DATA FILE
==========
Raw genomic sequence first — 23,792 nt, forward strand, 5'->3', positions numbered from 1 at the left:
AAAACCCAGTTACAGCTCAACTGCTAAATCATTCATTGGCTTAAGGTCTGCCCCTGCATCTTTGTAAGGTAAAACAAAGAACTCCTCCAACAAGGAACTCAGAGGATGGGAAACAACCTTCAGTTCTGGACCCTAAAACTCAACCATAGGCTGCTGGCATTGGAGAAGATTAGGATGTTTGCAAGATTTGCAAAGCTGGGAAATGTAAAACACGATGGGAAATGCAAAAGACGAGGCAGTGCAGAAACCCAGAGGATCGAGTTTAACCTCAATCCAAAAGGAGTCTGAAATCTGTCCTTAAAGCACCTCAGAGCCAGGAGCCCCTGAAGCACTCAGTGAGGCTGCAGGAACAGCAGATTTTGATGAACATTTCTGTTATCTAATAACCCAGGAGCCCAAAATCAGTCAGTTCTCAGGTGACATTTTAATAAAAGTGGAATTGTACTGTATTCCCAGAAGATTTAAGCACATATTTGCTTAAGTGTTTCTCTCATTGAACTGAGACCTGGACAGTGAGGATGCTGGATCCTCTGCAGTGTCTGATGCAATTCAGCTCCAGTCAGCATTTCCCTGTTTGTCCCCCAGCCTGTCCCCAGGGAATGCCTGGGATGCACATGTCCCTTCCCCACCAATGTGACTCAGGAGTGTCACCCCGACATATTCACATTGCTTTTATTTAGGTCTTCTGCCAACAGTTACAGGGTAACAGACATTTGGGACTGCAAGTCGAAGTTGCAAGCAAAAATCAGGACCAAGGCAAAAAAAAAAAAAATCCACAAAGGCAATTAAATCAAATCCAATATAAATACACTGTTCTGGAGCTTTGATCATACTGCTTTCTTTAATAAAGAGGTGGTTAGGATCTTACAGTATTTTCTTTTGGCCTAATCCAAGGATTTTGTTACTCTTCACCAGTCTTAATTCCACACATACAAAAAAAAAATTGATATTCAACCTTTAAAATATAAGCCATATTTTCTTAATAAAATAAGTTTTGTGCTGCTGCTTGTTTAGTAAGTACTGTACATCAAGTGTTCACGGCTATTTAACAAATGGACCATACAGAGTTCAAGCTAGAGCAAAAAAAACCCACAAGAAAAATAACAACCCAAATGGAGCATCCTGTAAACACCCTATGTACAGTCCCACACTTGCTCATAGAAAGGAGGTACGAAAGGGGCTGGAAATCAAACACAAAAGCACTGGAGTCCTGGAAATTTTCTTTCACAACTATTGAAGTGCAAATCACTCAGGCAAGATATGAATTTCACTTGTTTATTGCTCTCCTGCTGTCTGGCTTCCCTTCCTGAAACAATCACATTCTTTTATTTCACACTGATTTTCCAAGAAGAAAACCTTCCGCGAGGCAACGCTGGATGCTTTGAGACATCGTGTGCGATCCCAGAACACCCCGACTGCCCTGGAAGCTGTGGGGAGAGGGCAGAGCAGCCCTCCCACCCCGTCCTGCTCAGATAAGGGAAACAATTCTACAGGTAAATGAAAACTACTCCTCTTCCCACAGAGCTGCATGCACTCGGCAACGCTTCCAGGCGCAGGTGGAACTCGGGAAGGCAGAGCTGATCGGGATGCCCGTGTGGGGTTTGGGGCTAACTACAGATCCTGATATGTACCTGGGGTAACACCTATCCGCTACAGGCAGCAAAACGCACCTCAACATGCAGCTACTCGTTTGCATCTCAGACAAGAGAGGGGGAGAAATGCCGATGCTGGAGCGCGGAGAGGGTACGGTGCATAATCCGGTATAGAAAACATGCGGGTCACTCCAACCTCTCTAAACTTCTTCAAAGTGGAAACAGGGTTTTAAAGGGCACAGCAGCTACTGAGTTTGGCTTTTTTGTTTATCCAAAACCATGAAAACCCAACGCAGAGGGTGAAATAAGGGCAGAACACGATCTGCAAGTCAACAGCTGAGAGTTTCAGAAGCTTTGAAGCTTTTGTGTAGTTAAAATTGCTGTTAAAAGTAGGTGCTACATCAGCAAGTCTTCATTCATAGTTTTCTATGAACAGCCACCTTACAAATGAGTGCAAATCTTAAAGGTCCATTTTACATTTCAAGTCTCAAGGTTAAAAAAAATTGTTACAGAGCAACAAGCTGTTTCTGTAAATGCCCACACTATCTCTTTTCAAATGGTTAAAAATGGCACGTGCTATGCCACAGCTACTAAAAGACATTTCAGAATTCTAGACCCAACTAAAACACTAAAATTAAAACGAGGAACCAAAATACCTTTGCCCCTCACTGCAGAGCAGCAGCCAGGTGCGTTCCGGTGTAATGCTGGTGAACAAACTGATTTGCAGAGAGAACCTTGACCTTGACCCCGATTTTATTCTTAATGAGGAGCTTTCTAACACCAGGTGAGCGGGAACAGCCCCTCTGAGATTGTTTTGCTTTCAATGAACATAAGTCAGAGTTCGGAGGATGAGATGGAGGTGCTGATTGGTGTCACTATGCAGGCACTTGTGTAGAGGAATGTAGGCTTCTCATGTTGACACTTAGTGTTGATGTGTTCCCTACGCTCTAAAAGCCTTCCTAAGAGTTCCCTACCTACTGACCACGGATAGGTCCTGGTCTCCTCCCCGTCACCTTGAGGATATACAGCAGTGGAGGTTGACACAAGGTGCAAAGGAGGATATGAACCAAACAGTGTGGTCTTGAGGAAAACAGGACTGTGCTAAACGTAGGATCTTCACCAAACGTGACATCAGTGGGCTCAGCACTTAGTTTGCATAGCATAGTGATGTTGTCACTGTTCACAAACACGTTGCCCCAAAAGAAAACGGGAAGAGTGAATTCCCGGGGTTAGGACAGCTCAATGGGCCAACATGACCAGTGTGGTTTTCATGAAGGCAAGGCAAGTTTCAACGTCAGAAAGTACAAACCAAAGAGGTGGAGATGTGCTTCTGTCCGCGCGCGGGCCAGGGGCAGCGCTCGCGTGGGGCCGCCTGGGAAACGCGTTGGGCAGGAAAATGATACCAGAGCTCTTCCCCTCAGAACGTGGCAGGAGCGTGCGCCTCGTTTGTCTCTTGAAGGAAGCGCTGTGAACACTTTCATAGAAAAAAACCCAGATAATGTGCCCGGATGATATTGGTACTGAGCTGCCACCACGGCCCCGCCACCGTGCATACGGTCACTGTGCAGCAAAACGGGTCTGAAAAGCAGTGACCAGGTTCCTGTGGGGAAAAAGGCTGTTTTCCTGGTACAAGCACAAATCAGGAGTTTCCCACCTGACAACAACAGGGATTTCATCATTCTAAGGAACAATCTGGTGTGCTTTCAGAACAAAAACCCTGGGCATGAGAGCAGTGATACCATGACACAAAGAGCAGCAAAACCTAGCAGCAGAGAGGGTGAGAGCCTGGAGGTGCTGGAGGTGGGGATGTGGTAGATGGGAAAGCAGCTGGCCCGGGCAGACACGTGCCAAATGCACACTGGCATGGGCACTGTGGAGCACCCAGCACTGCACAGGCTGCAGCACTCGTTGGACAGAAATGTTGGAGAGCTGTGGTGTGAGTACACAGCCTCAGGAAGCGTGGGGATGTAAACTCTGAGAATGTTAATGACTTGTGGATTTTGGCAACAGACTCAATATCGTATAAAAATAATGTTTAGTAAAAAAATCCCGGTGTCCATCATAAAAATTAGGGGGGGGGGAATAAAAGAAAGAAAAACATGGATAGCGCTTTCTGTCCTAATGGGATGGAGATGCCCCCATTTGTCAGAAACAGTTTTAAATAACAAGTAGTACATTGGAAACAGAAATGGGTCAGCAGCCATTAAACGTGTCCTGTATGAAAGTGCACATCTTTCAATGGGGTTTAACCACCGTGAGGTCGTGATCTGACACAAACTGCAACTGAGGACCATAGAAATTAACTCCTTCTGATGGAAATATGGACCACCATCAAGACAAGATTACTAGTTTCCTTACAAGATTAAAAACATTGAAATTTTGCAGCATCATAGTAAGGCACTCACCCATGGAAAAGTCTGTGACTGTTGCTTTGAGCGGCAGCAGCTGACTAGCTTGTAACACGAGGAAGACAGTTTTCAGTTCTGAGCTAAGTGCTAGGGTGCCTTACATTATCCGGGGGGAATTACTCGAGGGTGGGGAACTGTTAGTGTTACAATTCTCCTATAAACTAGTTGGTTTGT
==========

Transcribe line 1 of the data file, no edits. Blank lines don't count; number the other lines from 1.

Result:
Raw genomic sequence first — 23,792 nt, forward strand, 5'->3', positions numbered from 1 at the left: